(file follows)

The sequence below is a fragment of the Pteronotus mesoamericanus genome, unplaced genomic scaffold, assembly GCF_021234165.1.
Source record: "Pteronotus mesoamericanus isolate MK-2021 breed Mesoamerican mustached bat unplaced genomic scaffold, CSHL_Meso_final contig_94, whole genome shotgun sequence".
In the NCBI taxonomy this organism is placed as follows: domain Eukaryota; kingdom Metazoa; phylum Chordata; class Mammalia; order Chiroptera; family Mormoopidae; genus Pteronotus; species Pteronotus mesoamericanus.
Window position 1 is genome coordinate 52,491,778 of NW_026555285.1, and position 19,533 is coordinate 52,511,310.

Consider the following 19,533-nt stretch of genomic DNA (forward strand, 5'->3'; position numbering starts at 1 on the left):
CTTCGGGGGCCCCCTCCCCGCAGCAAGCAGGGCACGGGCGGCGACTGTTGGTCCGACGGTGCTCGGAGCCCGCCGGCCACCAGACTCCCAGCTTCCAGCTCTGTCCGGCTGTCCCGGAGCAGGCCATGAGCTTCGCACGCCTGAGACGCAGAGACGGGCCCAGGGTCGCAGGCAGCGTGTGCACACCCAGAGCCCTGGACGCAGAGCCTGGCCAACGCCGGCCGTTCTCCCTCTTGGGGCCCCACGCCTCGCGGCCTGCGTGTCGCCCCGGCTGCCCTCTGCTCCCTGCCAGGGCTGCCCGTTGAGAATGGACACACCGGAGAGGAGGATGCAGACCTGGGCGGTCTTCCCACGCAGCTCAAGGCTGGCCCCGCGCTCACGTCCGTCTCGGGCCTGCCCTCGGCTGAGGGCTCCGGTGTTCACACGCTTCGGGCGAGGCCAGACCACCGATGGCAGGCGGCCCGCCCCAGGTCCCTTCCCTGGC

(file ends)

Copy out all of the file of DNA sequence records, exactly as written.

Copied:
The sequence below is a fragment of the Pteronotus mesoamericanus genome, unplaced genomic scaffold, assembly GCF_021234165.1.
Source record: "Pteronotus mesoamericanus isolate MK-2021 breed Mesoamerican mustached bat unplaced genomic scaffold, CSHL_Meso_final contig_94, whole genome shotgun sequence".
In the NCBI taxonomy this organism is placed as follows: domain Eukaryota; kingdom Metazoa; phylum Chordata; class Mammalia; order Chiroptera; family Mormoopidae; genus Pteronotus; species Pteronotus mesoamericanus.
Window position 1 is genome coordinate 52,491,778 of NW_026555285.1, and position 19,533 is coordinate 52,511,310.

Consider the following 19,533-nt stretch of genomic DNA (forward strand, 5'->3'; position numbering starts at 1 on the left):
CTTCGGGGGCCCCCTCCCCGCAGCAAGCAGGGCACGGGCGGCGACTGTTGGTCCGACGGTGCTCGGAGCCCGCCGGCCACCAGACTCCCAGCTTCCAGCTCTGTCCGGCTGTCCCGGAGCAGGCCATGAGCTTCGCACGCCTGAGACGCAGAGACGGGCCCAGGGTCGCAGGCAGCGTGTGCACACCCAGAGCCCTGGACGCAGAGCCTGGCCAACGCCGGCCGTTCTCCCTCTTGGGGCCCCACGCCTCGCGGCCTGCGTGTCGCCCCGGCTGCCCTCTGCTCCCTGCCAGGGCTGCCCGTTGAGAATGGACACACCGGAGAGGAGGATGCAGACCTGGGCGGTCTTCCCACGCAGCTCAAGGCTGGCCCCGCGCTCACGTCCGTCTCGGGCCTGCCCTCGGCTGAGGGCTCCGGTGTTCACACGCTTCGGGCGAGGCCAGACCACCGATGGCAGGCGGCCCGCCCCAGGTCCCTTCCCTGGC